One element that is consistent across nearly all of the different ways of thinking about business models is that of the Value Proposition. A central part of building a successful business model is creating value for your customers. Innovation plays a role here in two ways: first, innovation is the process of executing new ideas to create value, so it is a central part of any new value proposition; second, we can innovate in the way that we create value, not just in the products, services or know-how that we offer.
In order to innovate the way we create value, it makes sense to look at how we create value from information. In general, we do this by aggregating, filtering and connecting. This works for big firms like Amazon, and smaller firms like O’Reilly Publishing.
I ran across two more examples of how this can work for smaller firms this week. The first comes from Seth Godin’s description of Gerald Roush and his Ferrari Market Newsletter. Here is the description of the newsletter:
The newsletter, it appears, was not just lucrative, it was a bargain. It chronicled the pricing, whereabouts and details of just about every Ferrari ever made. If you were a buyer or a seller, you subscribed. If you wanted to run an ad, you were required to include the car’s VIN, which added to Roush’s voluminous database.
The Roush effect involves extraordinary domain knowledge, a market small enough to understand and diligently earning the role of data middleman. The players in the market want there to be one clearinghouse, one authority who can connect the data, see the trends and publish the conventional wisdom. Continuar leyendo «The Value Proposition in Business Models»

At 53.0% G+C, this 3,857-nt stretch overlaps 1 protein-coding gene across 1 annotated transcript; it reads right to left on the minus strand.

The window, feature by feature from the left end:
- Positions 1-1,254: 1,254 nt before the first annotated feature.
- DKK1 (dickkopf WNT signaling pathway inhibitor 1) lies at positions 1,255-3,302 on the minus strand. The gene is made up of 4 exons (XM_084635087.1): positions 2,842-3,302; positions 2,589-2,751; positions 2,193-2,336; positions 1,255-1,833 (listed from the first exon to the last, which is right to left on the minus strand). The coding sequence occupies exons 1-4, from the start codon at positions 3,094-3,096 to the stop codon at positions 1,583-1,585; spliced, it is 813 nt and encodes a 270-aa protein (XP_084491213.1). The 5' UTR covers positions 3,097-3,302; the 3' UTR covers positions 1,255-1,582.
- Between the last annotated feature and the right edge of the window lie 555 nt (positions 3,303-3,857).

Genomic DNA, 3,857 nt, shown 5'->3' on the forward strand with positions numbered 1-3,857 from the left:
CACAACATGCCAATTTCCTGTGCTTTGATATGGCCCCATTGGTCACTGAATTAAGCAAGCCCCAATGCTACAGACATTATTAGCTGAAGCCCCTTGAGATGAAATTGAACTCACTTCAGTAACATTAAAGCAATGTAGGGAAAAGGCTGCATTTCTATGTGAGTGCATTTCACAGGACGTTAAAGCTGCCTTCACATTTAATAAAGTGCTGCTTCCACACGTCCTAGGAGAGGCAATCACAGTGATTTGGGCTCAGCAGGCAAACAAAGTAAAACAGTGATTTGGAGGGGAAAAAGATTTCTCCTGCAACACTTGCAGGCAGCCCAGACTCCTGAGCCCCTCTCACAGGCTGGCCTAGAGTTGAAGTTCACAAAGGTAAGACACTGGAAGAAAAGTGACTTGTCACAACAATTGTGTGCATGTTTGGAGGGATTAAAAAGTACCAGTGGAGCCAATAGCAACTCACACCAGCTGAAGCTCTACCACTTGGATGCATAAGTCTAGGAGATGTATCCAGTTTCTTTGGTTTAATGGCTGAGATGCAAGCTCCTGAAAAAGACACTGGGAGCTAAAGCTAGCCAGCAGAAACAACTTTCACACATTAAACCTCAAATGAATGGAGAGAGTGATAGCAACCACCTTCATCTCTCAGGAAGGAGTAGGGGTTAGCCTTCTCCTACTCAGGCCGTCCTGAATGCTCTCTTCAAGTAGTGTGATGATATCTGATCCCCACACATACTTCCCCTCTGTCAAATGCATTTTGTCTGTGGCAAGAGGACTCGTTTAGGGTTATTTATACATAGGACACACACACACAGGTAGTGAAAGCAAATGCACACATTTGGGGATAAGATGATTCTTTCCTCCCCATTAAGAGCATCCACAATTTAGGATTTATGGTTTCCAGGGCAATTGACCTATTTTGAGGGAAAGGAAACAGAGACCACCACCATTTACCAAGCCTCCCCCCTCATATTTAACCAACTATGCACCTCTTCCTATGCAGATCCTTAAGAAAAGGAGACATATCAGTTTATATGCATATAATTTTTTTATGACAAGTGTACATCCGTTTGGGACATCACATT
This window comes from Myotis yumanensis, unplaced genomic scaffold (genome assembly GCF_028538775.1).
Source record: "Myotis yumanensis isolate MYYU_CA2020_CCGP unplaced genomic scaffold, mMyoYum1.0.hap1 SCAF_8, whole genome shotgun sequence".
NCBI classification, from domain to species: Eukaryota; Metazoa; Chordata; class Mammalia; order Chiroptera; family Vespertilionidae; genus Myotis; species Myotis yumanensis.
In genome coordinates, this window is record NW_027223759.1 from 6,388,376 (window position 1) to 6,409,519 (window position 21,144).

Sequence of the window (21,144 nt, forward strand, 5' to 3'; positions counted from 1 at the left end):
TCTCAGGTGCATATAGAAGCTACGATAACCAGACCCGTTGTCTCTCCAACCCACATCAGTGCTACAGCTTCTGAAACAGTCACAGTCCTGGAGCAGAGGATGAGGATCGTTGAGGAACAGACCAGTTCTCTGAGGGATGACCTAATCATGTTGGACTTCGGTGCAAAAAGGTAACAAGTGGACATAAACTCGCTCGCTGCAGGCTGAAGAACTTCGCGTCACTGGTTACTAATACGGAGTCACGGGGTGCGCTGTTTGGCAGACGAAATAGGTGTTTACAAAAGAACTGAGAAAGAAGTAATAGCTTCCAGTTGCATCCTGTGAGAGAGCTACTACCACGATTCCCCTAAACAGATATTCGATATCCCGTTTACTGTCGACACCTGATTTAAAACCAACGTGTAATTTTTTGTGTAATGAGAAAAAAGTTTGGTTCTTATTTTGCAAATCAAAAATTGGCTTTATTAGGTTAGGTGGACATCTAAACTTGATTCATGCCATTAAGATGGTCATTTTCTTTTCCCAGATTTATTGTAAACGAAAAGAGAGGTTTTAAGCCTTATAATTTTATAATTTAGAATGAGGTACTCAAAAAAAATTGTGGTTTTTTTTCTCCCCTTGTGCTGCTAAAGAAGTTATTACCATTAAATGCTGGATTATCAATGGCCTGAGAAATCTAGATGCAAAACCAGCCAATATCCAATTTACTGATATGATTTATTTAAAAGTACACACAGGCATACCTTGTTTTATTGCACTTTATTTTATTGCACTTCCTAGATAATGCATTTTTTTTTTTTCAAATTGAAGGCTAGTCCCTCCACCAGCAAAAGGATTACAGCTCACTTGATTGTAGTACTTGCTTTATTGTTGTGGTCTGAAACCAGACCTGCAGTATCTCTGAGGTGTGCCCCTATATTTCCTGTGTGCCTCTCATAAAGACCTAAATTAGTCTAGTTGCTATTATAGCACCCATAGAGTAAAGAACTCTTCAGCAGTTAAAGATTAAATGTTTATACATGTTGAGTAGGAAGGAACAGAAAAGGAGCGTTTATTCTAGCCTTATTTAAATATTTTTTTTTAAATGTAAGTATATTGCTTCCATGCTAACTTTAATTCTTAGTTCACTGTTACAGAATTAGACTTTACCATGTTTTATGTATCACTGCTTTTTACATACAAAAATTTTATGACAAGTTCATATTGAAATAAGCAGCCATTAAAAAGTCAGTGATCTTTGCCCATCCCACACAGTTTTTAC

Author Richie Cruz March
Much has been written about the music industry’s historic decline over the greater part of the last decade.
As the primary distribution mechanism has shifted from discs to digital, consumers’ discovery process has followed suit, evolving from the “new release” rack of their local record store to the link collection at their favorite music blog.
What many accounts of the struggling music industry fail to mention, however, is that the music industry’s ultra-fragmented, content-overloaded state has created an opportunity for brands to become involved as never before. The record label’s and record store’s historical position as middlemen between consumers and content is dwindling, leaving a vacuum that is rapidly being filled by blogs, publications and the savviest of brands.
Demand is at an all-time high, but the “means to consumption” have changed, says Roger Faxon, head of EMI Publishing, in his recent interview with The Economist. There are new free-and-subscription-based streaming services setting up shop every day, sustained and fueled by the rabid demands of consumers for more and better content. The result has been the disintermediation of content – consumers no longer care where good content comes from, as long as it’s both convenient and good.